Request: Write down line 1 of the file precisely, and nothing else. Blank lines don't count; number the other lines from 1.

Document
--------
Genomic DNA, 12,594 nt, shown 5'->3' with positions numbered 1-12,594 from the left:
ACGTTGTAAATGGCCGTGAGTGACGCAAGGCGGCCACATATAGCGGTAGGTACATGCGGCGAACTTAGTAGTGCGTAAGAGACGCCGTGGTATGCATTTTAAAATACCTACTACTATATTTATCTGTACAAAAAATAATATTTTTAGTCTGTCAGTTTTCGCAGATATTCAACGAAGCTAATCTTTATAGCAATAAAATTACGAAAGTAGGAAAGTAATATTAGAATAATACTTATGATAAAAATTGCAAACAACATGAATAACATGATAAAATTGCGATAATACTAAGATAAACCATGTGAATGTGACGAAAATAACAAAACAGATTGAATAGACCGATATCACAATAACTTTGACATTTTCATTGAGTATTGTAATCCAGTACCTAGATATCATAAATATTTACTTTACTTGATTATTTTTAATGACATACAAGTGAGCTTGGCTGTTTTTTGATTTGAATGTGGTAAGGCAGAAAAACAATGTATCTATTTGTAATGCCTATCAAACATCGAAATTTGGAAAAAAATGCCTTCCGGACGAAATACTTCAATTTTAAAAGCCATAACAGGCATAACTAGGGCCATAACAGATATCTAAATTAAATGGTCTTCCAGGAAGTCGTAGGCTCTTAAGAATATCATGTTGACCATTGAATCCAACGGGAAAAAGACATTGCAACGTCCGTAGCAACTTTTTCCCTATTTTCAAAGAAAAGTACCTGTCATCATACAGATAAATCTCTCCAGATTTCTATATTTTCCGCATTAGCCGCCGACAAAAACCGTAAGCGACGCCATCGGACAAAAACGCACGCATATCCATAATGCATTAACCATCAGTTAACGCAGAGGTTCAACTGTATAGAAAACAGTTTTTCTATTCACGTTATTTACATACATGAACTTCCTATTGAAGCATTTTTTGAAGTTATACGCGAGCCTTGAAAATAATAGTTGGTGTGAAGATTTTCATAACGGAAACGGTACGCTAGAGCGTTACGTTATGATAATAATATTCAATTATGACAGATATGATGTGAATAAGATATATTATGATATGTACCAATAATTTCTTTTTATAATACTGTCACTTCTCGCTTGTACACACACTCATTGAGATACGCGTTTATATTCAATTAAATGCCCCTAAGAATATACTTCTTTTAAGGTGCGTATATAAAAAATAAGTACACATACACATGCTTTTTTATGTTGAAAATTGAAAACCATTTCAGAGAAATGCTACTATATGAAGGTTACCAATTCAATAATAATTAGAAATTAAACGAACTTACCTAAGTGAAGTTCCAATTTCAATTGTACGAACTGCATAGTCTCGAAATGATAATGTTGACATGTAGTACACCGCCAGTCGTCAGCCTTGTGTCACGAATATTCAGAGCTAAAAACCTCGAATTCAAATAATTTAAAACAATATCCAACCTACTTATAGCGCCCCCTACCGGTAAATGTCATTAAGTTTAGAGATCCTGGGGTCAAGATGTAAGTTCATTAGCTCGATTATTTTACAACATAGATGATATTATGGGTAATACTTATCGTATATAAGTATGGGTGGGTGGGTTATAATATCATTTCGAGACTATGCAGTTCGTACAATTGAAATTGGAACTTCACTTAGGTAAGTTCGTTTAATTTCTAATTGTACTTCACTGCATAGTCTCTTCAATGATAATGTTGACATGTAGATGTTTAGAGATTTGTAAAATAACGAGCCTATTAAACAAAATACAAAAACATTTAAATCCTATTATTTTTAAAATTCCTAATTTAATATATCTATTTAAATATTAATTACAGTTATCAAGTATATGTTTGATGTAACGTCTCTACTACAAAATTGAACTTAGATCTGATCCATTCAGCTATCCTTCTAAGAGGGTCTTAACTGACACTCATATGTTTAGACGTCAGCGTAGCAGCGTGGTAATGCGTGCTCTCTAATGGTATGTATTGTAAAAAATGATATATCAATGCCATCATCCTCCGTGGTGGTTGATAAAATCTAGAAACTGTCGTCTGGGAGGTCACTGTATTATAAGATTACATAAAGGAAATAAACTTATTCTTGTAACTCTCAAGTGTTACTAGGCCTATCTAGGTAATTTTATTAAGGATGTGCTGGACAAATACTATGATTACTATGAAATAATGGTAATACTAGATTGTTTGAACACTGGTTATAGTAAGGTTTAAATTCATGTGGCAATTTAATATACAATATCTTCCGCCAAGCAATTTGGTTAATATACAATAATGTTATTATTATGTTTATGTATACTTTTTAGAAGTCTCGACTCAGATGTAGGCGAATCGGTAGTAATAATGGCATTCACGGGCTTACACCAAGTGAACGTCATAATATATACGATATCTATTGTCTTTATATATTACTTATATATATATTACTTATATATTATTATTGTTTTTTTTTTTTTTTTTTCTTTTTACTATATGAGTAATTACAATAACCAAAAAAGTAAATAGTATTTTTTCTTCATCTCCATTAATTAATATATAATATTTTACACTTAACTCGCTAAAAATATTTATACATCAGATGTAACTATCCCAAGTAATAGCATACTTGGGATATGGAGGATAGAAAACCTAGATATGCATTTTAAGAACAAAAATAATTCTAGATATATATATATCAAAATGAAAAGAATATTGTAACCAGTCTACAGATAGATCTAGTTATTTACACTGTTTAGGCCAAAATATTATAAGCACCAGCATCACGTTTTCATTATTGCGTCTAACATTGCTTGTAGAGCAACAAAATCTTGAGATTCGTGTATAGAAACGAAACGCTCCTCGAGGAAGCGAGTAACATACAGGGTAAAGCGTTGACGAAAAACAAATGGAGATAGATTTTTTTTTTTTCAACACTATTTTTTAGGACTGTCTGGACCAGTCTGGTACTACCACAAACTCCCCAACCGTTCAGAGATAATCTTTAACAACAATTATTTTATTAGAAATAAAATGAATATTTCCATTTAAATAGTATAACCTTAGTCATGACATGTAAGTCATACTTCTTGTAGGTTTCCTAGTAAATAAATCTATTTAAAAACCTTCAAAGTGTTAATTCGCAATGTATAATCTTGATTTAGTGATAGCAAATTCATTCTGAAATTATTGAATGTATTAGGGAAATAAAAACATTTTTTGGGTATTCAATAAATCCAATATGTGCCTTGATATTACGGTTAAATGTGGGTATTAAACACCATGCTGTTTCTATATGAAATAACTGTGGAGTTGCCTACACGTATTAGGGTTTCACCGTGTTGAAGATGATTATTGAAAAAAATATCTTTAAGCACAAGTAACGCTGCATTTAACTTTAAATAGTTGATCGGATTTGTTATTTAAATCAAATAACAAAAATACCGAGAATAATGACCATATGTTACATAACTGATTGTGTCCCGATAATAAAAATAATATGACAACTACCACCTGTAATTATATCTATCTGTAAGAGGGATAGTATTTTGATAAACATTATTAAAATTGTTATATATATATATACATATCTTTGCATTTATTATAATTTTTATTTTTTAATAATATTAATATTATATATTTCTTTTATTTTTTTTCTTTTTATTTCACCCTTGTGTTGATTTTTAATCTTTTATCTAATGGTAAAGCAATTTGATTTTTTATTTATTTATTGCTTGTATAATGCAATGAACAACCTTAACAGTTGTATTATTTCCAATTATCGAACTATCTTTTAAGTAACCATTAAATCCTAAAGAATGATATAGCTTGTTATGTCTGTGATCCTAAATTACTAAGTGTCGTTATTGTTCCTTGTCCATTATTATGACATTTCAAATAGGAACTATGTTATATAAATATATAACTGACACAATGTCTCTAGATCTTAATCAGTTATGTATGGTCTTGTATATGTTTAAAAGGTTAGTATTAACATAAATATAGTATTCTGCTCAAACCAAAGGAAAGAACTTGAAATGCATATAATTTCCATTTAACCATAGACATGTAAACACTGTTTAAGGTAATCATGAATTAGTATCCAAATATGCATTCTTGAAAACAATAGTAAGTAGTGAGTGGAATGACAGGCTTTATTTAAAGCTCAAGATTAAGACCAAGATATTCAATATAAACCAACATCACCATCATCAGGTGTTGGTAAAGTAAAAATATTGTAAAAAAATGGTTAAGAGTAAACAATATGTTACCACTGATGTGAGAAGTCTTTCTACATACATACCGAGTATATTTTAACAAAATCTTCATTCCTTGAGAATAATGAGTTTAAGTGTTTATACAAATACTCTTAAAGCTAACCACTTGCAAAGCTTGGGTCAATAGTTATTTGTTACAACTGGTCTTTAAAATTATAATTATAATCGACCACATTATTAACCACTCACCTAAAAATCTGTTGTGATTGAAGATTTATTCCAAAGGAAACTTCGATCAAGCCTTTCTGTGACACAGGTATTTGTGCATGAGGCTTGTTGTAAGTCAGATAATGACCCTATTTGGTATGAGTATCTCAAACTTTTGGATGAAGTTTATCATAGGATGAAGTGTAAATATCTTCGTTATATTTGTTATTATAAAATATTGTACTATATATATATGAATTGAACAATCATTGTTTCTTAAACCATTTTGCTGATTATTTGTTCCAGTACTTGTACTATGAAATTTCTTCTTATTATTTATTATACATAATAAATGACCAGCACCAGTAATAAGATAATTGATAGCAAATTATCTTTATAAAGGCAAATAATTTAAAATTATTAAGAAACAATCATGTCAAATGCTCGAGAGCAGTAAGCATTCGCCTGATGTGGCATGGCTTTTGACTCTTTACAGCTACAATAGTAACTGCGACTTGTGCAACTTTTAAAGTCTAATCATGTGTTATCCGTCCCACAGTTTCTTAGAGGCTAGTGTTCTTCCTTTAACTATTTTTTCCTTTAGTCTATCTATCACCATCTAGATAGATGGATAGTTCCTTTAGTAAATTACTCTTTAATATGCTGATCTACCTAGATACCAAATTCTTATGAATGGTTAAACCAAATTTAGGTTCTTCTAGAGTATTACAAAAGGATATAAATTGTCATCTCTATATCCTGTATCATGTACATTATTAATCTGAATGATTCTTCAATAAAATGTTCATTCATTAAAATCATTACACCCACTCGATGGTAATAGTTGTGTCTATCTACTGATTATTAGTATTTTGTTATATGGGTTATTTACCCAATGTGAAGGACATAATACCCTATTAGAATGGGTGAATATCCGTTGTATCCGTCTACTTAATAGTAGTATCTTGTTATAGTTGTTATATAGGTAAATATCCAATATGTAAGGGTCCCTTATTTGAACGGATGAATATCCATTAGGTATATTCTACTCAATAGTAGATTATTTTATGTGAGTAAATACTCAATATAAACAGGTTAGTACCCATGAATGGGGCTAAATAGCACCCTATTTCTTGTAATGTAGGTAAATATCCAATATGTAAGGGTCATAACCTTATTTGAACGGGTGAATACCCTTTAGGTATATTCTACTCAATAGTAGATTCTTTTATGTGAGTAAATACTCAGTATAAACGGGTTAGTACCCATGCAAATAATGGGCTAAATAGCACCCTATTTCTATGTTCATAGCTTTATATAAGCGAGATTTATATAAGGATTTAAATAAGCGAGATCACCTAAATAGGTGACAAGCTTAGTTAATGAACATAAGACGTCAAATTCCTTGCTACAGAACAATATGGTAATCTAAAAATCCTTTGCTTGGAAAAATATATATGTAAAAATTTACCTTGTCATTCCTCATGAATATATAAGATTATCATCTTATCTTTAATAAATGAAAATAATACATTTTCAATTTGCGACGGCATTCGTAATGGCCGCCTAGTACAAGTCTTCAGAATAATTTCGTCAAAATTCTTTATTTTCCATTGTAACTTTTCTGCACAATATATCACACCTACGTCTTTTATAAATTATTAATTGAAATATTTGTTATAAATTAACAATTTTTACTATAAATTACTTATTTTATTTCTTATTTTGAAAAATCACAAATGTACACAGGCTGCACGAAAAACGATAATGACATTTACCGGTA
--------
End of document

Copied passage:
Genomic DNA, 12,594 nt, shown 5'->3' with positions numbered 1-12,594 from the left: